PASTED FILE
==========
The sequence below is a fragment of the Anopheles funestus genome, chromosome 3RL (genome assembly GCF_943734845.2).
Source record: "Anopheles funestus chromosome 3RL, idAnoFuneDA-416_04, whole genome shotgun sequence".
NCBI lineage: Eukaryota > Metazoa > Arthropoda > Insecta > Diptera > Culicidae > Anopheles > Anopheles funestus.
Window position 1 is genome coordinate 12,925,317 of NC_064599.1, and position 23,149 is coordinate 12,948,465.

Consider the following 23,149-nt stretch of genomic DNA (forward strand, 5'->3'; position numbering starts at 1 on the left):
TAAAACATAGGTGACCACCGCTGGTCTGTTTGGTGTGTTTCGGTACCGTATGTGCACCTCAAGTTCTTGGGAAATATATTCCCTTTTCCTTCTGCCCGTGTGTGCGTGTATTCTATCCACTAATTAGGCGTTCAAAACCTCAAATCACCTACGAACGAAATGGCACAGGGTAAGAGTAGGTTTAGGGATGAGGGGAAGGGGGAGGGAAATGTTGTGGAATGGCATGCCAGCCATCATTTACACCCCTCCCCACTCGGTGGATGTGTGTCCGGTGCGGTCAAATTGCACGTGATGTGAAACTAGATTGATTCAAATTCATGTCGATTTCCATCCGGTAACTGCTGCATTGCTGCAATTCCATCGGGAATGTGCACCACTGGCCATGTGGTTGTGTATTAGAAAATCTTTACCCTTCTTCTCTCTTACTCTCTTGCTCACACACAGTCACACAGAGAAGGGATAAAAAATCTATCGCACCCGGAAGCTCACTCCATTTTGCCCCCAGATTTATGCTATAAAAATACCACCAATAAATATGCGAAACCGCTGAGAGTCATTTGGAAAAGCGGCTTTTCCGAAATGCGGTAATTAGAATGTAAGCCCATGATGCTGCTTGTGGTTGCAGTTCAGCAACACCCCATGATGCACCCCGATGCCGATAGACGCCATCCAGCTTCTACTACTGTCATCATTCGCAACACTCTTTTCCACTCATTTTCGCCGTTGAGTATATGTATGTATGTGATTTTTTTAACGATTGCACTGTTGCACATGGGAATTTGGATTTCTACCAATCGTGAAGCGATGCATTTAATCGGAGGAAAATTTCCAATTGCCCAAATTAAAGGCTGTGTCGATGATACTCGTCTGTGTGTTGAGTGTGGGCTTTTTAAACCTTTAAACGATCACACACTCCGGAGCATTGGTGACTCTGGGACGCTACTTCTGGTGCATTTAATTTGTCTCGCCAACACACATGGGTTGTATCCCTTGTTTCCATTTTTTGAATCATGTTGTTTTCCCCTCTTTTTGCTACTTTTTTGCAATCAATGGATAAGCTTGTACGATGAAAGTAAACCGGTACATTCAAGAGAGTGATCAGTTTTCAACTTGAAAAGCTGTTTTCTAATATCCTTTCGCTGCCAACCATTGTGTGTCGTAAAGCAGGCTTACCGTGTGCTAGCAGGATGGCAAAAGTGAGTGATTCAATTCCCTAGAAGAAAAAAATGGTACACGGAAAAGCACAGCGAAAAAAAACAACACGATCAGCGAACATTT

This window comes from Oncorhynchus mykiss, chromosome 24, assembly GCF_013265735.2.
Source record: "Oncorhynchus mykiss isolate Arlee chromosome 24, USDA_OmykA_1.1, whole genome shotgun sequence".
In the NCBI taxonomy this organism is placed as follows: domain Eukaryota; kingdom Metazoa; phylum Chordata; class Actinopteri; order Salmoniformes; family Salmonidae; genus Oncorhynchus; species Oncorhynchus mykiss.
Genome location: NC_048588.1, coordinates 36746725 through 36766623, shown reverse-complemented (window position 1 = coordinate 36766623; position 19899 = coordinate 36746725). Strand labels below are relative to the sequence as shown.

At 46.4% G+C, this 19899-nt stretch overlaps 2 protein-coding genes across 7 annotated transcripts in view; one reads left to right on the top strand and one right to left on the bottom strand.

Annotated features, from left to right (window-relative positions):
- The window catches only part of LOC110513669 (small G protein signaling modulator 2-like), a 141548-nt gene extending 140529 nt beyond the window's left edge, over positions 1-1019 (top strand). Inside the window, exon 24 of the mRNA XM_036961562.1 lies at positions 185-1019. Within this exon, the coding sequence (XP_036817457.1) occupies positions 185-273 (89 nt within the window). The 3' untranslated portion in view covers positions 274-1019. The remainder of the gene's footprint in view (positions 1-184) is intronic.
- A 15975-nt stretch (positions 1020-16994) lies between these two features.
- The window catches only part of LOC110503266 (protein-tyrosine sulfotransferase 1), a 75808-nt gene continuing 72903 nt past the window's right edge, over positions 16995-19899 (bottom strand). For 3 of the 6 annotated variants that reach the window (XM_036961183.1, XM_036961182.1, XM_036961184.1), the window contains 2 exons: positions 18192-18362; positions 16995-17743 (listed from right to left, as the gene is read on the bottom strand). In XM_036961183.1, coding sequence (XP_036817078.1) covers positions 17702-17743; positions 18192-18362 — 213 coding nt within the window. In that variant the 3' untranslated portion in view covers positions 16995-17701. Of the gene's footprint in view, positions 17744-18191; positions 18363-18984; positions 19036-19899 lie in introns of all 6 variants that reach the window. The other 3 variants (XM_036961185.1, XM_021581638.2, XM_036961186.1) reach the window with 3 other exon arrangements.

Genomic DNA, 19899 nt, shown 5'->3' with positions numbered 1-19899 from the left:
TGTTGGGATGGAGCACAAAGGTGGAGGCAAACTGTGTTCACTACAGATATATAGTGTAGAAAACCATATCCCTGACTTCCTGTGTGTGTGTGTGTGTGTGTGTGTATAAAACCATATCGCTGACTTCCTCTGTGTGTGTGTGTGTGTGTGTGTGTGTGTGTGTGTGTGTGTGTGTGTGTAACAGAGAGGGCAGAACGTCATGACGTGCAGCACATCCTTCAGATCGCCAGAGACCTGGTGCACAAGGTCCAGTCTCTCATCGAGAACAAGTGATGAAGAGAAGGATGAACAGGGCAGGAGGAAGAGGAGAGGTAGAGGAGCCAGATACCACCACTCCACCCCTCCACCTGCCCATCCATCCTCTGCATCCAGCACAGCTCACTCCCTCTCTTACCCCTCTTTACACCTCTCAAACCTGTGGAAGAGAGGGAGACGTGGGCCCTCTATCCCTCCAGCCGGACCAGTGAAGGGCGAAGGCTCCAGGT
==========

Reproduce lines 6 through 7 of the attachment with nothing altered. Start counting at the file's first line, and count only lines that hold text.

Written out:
TAAAACATAGGTGACCACCGCTGGTCTGTTTGGTGTGTTTCGGTACCGTATGTGCACCTCAAGTTCTTGGGAAATATATTCCCTTTTCCTTCTGCCCGTGTGTGCGTGTATTCTATCCACTAATTAGGCGTTCAAAACCTCAAATCACCTACGAACGAAATGGCACAGGGTAAGAGTAGGTTTAGGGATGAGGGGAAGGGGGAGGGAAATGTTGTGGAATGGCATGCCAGCCATCATTTACACCCCTCCCCACTCGGTGGATGTGTGTCCGGTGCGGTCAAATTGCACGTGATGTGAAACTAGATTGATTCAAATTCATGTCGATTTCCATCCGGTAACTGCTGCATTGCTGCAATTCCATCGGGAATGTGCACCACTGGCCATGTGGTTGTGTATTAGAAAATCTTTACCCTTCTTCTCTCTTACTCTCTTGCTCACACACAGTCACACAGAGAAGGGATAAAAAATCTATCGCACCCGGAAGCTCACTCCATTTTGCCCCCAGATTTATGCTATAAAAATACCACCAATAAATATGCGAAACCGCTGAGAGTCATTTGGAAAAGCGGCTTTTCCGAAATGCGGTAATTAGAATGTAAGCCCATGATGCTGCTTGTGGTTGCAGTTCAGCAACACCCCATGATGCACCCCGATGCCGATAGACGCCATCCAGCTTCTACTACTGTCATCATTCGCAACACTCTTTTCCACTCATTTTCGCCGTTGAGTATATGTATGTATGTGATTTTTTTAACGATTGCACTGTTGCACATGGGAATTTGGATTTCTACCAATCGTGAAGCGATGCATTTAATCGGAGGAAAATTTCCAATTGCCCAAATTAAAGGCTGTGTCGATGATACTCGTCTGTGTGTTGAGTGTGGGCTTTTTAAACCTTTAAACGATCACACACTCCGGAGCATTGGTGACTCTGGGACGCTACTTCTGGTGCATTTAATTTGTCTCGCCAACACACATGGGTTGTATCCCTTGTTTCCATTTTTTGAATCATGTTGTTTTCCCCTCTTTTTGCTACTTTTTTGCAATCAATGGATAAGCTTGTACGATGAAAGTAAACCGGTACATTCAAGAGAGTGATCAGTTTTCAACTTGAAAAGCTGTTTTCTAATATCCTTTCGCTGCCAACCATTGTGTGTCGTAAAGCAGGCTTACCGTGTGCTAGCAGGATGGCAAAAGTGAGTGATTCAATTCCCTAGAAGAAAAAAATGGTACACGGAAAAGCACAGCGAAAAAAAACAACACGATCAGCGAACATTT

This window comes from Oncorhynchus mykiss, chromosome 24, assembly GCF_013265735.2.